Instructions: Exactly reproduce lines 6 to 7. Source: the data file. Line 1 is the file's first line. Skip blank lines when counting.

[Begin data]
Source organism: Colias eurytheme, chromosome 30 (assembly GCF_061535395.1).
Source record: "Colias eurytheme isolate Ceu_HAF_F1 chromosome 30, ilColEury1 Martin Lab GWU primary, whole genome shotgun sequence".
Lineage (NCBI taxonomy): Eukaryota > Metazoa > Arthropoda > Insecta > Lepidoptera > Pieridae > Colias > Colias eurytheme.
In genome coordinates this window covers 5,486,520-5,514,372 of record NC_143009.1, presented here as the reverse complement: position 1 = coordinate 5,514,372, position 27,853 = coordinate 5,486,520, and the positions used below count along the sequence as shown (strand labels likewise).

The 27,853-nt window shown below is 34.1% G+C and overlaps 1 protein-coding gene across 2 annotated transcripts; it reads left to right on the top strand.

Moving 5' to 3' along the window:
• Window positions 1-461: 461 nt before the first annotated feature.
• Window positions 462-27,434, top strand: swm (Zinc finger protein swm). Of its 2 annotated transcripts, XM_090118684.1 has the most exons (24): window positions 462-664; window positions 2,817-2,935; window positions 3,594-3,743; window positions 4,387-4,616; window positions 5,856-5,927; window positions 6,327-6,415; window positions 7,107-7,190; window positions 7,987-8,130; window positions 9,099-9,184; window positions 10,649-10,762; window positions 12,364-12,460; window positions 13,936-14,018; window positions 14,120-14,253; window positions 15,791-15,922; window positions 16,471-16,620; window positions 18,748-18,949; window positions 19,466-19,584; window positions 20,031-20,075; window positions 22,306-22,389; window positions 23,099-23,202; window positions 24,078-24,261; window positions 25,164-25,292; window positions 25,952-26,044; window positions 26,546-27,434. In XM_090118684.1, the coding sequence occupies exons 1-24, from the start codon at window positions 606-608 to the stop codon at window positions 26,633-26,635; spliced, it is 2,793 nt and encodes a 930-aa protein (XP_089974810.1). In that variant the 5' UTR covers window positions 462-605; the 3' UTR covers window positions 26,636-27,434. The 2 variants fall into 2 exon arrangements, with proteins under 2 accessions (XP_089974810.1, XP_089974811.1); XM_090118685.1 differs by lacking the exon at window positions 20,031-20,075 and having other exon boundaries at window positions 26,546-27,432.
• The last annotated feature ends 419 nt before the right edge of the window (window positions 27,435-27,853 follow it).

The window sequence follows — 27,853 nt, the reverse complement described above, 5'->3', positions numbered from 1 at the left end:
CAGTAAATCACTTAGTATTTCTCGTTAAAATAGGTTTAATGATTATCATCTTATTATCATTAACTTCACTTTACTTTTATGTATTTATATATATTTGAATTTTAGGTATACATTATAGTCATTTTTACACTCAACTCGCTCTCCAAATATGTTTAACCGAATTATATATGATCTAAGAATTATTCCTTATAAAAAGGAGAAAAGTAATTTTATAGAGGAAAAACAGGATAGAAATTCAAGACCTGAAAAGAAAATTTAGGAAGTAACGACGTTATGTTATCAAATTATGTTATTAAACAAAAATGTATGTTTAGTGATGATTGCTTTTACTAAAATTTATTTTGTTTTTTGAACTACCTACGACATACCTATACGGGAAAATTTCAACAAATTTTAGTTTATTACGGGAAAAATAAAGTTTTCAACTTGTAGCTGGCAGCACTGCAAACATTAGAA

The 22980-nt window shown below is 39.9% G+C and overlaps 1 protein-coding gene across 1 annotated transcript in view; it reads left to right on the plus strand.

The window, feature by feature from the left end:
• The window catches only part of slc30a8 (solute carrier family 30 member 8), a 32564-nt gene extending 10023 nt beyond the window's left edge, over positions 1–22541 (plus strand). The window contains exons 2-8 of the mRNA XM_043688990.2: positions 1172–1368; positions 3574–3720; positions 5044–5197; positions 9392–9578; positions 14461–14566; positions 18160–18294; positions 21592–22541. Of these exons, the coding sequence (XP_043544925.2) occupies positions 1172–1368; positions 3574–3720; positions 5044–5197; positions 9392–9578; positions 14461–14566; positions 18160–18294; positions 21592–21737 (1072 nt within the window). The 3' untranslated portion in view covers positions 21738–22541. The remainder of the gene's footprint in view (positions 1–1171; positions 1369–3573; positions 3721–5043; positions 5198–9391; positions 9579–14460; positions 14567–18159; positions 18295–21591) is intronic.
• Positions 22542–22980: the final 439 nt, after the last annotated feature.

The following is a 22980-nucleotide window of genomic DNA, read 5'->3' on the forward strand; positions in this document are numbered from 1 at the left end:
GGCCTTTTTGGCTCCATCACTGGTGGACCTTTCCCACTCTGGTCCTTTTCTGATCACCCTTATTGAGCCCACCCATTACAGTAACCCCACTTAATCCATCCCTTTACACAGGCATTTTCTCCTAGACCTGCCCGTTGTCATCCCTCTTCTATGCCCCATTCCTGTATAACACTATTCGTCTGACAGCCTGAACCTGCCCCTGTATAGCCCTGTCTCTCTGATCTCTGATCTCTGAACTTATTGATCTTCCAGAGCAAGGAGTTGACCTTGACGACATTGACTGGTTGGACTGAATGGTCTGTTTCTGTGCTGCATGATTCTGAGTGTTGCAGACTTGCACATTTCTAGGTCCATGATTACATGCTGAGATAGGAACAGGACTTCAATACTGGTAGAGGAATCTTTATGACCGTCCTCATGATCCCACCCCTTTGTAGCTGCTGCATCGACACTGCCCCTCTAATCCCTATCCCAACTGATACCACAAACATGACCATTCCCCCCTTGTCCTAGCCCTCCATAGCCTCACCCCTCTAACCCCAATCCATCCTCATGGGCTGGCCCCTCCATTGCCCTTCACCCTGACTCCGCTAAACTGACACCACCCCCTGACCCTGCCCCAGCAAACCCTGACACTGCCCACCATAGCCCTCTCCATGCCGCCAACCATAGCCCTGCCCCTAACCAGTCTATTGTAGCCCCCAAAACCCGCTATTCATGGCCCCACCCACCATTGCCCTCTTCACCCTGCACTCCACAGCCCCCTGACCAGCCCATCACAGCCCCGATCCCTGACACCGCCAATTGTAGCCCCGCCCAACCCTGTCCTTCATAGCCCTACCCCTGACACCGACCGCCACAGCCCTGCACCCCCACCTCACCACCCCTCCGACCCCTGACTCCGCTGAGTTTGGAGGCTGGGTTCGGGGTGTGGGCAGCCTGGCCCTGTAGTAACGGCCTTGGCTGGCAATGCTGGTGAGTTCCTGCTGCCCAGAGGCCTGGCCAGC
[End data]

Moving 5' to 3' along the window:
• Window positions 1-461: 461 nt before the first annotated feature.